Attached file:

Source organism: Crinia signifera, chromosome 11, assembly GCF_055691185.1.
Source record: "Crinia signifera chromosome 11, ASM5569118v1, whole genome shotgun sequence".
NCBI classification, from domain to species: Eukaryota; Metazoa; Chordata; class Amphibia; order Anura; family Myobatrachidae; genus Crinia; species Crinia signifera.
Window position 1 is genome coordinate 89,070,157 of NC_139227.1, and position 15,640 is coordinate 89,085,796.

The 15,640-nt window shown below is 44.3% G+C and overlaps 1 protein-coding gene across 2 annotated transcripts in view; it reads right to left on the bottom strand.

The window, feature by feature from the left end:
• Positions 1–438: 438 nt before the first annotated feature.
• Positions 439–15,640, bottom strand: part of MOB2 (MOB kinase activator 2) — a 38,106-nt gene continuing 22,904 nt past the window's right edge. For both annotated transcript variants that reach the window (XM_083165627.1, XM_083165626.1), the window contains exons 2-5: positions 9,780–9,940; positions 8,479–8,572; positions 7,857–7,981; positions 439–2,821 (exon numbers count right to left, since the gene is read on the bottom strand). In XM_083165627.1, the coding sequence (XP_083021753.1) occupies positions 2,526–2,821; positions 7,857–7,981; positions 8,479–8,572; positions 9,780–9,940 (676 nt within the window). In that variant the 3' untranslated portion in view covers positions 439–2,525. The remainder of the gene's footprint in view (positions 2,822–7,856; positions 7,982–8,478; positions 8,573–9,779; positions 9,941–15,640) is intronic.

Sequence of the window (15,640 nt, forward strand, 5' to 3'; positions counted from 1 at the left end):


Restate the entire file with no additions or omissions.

Source organism: Crinia signifera, chromosome 11, assembly GCF_055691185.1.
Source record: "Crinia signifera chromosome 11, ASM5569118v1, whole genome shotgun sequence".
NCBI classification, from domain to species: Eukaryota; Metazoa; Chordata; class Amphibia; order Anura; family Myobatrachidae; genus Crinia; species Crinia signifera.
Window position 1 is genome coordinate 89,070,157 of NC_139227.1, and position 15,640 is coordinate 89,085,796.

The 15,640-nt window shown below is 44.3% G+C and overlaps 1 protein-coding gene across 2 annotated transcripts in view; it reads right to left on the bottom strand.

The window, feature by feature from the left end:
• Positions 1–438: 438 nt before the first annotated feature.
• Positions 439–15,640, bottom strand: part of MOB2 (MOB kinase activator 2) — a 38,106-nt gene continuing 22,904 nt past the window's right edge. For both annotated transcript variants that reach the window (XM_083165627.1, XM_083165626.1), the window contains exons 2-5: positions 9,780–9,940; positions 8,479–8,572; positions 7,857–7,981; positions 439–2,821 (exon numbers count right to left, since the gene is read on the bottom strand). In XM_083165627.1, the coding sequence (XP_083021753.1) occupies positions 2,526–2,821; positions 7,857–7,981; positions 8,479–8,572; positions 9,780–9,940 (676 nt within the window). In that variant the 3' untranslated portion in view covers positions 439–2,525. The remainder of the gene's footprint in view (positions 2,822–7,856; positions 7,982–8,478; positions 8,573–9,779; positions 9,941–15,640) is intronic.

Sequence of the window (15,640 nt, forward strand, 5' to 3'; positions counted from 1 at the left end):